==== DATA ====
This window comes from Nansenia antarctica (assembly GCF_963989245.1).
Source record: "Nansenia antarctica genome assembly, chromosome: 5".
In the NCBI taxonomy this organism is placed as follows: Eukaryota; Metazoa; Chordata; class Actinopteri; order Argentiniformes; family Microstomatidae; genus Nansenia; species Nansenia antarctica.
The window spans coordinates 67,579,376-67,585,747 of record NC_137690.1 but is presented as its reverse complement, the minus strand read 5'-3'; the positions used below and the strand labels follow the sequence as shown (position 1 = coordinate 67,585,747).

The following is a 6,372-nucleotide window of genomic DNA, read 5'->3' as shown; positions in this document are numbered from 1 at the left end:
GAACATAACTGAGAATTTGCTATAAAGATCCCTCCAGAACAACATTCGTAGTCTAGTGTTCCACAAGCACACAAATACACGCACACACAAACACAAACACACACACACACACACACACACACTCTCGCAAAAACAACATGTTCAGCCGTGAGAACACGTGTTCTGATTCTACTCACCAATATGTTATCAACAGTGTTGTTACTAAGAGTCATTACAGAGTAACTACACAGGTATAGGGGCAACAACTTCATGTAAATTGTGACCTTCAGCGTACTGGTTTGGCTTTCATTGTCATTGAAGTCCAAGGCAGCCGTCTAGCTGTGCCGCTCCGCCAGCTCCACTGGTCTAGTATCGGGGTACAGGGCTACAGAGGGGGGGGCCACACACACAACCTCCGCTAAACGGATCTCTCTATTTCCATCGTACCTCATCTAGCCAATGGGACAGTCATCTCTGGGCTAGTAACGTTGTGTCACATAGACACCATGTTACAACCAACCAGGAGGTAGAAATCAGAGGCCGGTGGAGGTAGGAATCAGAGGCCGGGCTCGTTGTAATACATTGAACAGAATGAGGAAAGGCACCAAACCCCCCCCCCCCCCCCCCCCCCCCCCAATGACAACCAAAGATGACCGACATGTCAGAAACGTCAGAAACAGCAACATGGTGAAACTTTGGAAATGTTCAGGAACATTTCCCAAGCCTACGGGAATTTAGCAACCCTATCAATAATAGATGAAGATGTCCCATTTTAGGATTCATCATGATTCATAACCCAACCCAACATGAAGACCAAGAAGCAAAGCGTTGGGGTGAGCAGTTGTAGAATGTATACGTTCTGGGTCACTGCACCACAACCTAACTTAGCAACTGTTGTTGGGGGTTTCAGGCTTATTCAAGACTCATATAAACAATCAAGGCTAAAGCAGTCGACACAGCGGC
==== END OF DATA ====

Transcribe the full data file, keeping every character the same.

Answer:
This window comes from Nansenia antarctica (assembly GCF_963989245.1).
Source record: "Nansenia antarctica genome assembly, chromosome: 5".
In the NCBI taxonomy this organism is placed as follows: Eukaryota; Metazoa; Chordata; class Actinopteri; order Argentiniformes; family Microstomatidae; genus Nansenia; species Nansenia antarctica.
The window spans coordinates 67,579,376-67,585,747 of record NC_137690.1 but is presented as its reverse complement, the minus strand read 5'-3'; the positions used below and the strand labels follow the sequence as shown (position 1 = coordinate 67,585,747).

The following is a 6,372-nucleotide window of genomic DNA, read 5'->3' as shown; positions in this document are numbered from 1 at the left end:
GAACATAACTGAGAATTTGCTATAAAGATCCCTCCAGAACAACATTCGTAGTCTAGTGTTCCACAAGCACACAAATACACGCACACACAAACACAAACACACACACACACACACACACACACTCTCGCAAAAACAACATGTTCAGCCGTGAGAACACGTGTTCTGATTCTACTCACCAATATGTTATCAACAGTGTTGTTACTAAGAGTCATTACAGAGTAACTACACAGGTATAGGGGCAACAACTTCATGTAAATTGTGACCTTCAGCGTACTGGTTTGGCTTTCATTGTCATTGAAGTCCAAGGCAGCCGTCTAGCTGTGCCGCTCCGCCAGCTCCACTGGTCTAGTATCGGGGTACAGGGCTACAGAGGGGGGGGCCACACACACAACCTCCGCTAAACGGATCTCTCTATTTCCATCGTACCTCATCTAGCCAATGGGACAGTCATCTCTGGGCTAGTAACGTTGTGTCACATAGACACCATGTTACAACCAACCAGGAGGTAGAAATCAGAGGCCGGTGGAGGTAGGAATCAGAGGCCGGGCTCGTTGTAATACATTGAACAGAATGAGGAAAGGCACCAAACCCCCCCCCCCCCCCCCCCCCCCCCCAATGACAACCAAAGATGACCGACATGTCAGAAACGTCAGAAACAGCAACATGGTGAAACTTTGGAAATGTTCAGGAACATTTCCCAAGCCTACGGGAATTTAGCAACCCTATCAATAATAGATGAAGATGTCCCATTTTAGGATTCATCATGATTCATAACCCAACCCAACATGAAGACCAAGAAGCAAAGCGTTGGGGTGAGCAGTTGTAGAATGTATACGTTCTGGGTCACTGCACCACAACCTAACTTAGCAACTGTTGTTGGGGGTTTCAGGCTTATTCAAGACTCATATAAACAATCAAGGCTAAAGCAGTCGACACAGCGGC